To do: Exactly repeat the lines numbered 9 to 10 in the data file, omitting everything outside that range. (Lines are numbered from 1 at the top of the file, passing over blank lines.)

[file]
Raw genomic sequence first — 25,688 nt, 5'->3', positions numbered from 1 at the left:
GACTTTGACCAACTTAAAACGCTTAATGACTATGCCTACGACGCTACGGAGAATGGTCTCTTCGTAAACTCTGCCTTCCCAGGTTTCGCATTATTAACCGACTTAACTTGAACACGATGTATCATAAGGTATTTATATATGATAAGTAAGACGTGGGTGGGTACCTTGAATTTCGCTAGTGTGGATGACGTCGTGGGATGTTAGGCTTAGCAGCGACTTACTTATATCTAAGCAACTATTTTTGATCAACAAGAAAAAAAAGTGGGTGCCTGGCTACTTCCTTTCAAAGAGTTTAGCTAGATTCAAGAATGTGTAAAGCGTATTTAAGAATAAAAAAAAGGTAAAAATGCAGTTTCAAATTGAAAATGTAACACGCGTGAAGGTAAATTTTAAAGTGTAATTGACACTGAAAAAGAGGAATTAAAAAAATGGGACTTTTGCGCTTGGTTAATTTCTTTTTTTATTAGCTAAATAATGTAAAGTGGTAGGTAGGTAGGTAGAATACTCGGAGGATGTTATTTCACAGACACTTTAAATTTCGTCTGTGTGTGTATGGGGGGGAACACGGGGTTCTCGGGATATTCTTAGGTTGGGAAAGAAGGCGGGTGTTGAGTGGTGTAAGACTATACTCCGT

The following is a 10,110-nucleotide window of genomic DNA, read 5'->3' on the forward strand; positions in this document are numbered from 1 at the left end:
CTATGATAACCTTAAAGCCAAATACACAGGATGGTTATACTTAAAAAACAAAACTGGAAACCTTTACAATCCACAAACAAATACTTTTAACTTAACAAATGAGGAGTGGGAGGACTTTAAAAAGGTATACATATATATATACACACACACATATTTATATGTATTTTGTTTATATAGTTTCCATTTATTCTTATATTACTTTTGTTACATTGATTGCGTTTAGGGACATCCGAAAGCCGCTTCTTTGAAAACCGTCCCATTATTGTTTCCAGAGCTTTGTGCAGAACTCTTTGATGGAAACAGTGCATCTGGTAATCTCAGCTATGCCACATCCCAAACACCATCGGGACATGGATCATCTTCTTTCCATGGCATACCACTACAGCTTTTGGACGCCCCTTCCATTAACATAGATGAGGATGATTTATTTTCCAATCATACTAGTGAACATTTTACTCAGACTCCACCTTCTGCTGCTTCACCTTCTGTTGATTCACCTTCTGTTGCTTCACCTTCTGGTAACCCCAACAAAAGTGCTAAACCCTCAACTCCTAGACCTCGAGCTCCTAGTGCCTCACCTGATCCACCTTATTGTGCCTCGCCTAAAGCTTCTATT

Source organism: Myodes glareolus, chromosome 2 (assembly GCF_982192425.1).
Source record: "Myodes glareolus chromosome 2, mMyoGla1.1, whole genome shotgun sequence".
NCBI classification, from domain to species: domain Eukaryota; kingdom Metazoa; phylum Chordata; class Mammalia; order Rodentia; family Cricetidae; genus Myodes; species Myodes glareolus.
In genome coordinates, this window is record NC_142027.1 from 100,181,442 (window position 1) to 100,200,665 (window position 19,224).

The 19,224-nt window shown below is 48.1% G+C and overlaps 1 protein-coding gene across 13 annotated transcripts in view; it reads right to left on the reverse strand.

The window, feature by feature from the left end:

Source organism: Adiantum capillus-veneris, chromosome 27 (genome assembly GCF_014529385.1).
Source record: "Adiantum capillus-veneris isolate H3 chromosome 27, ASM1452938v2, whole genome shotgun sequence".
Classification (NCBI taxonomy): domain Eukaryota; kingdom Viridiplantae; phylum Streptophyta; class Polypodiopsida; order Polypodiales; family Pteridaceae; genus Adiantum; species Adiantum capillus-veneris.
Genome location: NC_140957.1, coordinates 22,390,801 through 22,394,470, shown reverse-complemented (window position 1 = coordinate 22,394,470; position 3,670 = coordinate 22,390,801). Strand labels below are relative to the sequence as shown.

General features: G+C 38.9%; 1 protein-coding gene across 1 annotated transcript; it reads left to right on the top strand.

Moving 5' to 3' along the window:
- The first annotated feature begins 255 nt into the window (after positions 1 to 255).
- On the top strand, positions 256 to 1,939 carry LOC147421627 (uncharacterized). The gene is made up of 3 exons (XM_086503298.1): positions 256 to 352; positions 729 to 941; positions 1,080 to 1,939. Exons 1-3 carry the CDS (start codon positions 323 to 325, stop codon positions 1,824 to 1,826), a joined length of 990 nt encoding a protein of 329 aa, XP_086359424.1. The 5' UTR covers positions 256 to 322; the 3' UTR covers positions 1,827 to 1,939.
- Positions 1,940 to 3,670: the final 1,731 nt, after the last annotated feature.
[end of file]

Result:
The 19,224-nt window shown below is 48.1% G+C and overlaps 1 protein-coding gene across 13 annotated transcripts in view; it reads right to left on the reverse strand.

The window, feature by feature from the left end: